Cops seek to help disabled PA woman get back in her home; volunteers needed

Published 10:36 am Wednesday, November 22, 2017

Cherry Johnson will not be in her kitchen making her traditional Thanksgiving Day meal this year and her worry is that the guests she normally feeds will miss out on a home cooked meal.

She lost almost everything when her Neches Avenue home was flooded during Tropical Storm Harvey. Still displaced, Johnson worries about the Port Arthur Police officers that she feeds on Thanksgiving.

Now, a group of the officers are working – and seeking other volunteers, to help get Johnson back in her home in time for Christmas.

Johnson, 66, disabled and widowed, lost her Habitat for Humanity home when Tropical Storm Harvey’s flood waters made their way into her house. She also lost her car.

“She is rapidly running out of money that FEMA (Federal Emergency Management Agency) gave her,” PAPD Det. Mike Hebert said.

Some help has come her way. Operation Blessing International, a nonprofit humanitarian organization, came in and did some work. Her case was chosen and the group came back a second time putting up sheetrock, wall preparation and painting.

“If not for Operation Blessing I don’t know where we’d be,” Hebert said. “When we showed up at her house (after the flooding) it was toxic. The Operation Blessing volunteers, there was even a girl from Switzerland helping, they did an amazing job. Then they came back with some help from the Cleveland Indians.”

While many suffered damage to their homes or even lost their homes, some did not. Hebert hopes that those who were not affected can step up to the plate and help Johnson in her time of need.

“There are people who went through this hurricane unscathed,” he said, adding that his home was not damaged. “I feel it’s my responsibility as a Christian and as a Catholic to help those in need.”

Hebert walked toward the master bedroom and bathroom — these are the rooms he hopes to make habitable for Johnson first. Then he will work on the rest of the house.

Like other Port Arthur residents Johnson had to be rescued by boat from her home. She flew out on a C-130 plane to Dallas then later stayed at the tent shelters outside the Robert A. Bob Bowers Civic Center. Currently she’s living in a hotel room that costs about $700 per week with the help of FEMA but that money is running out quickly. In order to get more FEMA assistance she would have to spend all of the approximately $2,000 she has — a sum that goes quickly with hotel fees, car rental and other necessities and her home is not ready. Hebert estimates she will be out of money in about three weeks.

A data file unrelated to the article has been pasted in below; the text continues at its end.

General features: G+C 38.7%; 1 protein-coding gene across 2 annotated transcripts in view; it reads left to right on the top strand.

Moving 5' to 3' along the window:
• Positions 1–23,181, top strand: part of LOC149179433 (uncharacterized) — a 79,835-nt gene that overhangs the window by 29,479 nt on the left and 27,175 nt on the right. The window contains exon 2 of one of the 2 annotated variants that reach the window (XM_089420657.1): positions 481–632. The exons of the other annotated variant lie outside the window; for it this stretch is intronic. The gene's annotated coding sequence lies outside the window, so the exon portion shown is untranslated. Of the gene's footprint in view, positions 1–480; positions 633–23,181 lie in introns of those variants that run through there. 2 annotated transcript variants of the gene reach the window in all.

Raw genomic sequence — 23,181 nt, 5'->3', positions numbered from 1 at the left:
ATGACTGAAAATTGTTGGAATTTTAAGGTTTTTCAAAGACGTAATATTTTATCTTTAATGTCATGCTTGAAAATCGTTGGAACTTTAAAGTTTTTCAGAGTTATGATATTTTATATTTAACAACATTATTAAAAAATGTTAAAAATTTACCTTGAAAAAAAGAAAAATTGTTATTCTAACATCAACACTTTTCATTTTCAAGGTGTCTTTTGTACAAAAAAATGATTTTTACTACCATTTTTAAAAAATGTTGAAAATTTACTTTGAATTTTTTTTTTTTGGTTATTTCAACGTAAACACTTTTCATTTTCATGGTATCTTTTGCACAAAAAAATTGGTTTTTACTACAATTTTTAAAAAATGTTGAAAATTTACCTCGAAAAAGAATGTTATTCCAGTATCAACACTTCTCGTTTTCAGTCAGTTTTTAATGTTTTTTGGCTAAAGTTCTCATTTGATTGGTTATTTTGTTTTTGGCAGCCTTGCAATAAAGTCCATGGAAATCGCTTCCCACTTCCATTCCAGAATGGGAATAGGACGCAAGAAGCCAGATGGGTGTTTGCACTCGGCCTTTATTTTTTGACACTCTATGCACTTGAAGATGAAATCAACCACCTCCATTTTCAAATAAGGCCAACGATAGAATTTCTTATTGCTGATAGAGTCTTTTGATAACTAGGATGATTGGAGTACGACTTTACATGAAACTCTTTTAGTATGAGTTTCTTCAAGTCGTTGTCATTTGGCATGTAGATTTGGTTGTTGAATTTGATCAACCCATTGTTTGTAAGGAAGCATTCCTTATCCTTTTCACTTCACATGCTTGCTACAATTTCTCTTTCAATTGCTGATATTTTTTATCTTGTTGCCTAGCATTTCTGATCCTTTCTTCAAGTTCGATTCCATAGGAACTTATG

Johnson, who is blind in the right eye, suffers severe allergies and breathing problems and must make weekly trips to doctors in the Houston area. It wasn’t always like this — she once worked at DuPont in Orange.

“I’ve been disabled since 1985. I have epilepsy. I liked to work and do things,” Johnson said. “But the epilepsy was so bad. I’d go to the hospital and go back to work. The doctor had to put me on disability. It was Sept. 25, 1985; I’ve been in disability since then. I love doing things for the officers and will always be there for them. They will always be in my heart and I will always be there for them.”

She first met the a few of the officers when she moved to Villa Main Apartments then she got to know a few more. She moved around the city a bit and was approached to be part of a neighborhood watch group and has worked with the group every Mardi Gras making rounds to make sure vehicles are not broken in to.

“I started doing things for the officers and noticed that some can’t get home due to work during the holidays,” she said. “Then we moved here in 2009. That’s when I started cooking Thanksgiving, Christmas, New Year’s Eve for the officers who can’t get home for a home cooked meal. Right now, I feel useless. I can’t do anything.”

Hebert isn’t worried about the meal; he’s worried about Johnson, a member of the community who is in need.

He hopes to schedule a cleanup day at Johnson’s home some time next week. The home still needs some interior doors bought and installed, sinks, cabinets, flooring, appliances, a hot water heater and more.

“We need volunteers, civilian volunteers too. If we can just get this room accomplished this upcoming week,” he said.

Hebert said he and others had thought of holding a fundraiser but there are so many others affected by Harvey.

“We talked about doing a fundraiser for Ms. Cherry but it’s so hard,” he said. “So many are hurting, some are worse off. There are probably thousands of Ms. Cherry Johnsons out there and now she’s dealing with anxiety issues.”

The anxiety stems from worrying about her future — when will she be back in her home, how will she continue to live in a motel, what does she do when all of the money is gone and she still has needs, plus she has missed several doctors appointments already.

“I’ve never been through anything like this before,” she said. “I’ve seen a lot of people go through this before and wanted to help everyone but couldn’t help. Now I’m put in a position, I know what they felt. You lose everything. Your memories.”

Hebert assured her she would make new memories at her home once it’s repaired.

Persons wishing to volunteer to help Johnson can call the PAPD at 983-8680.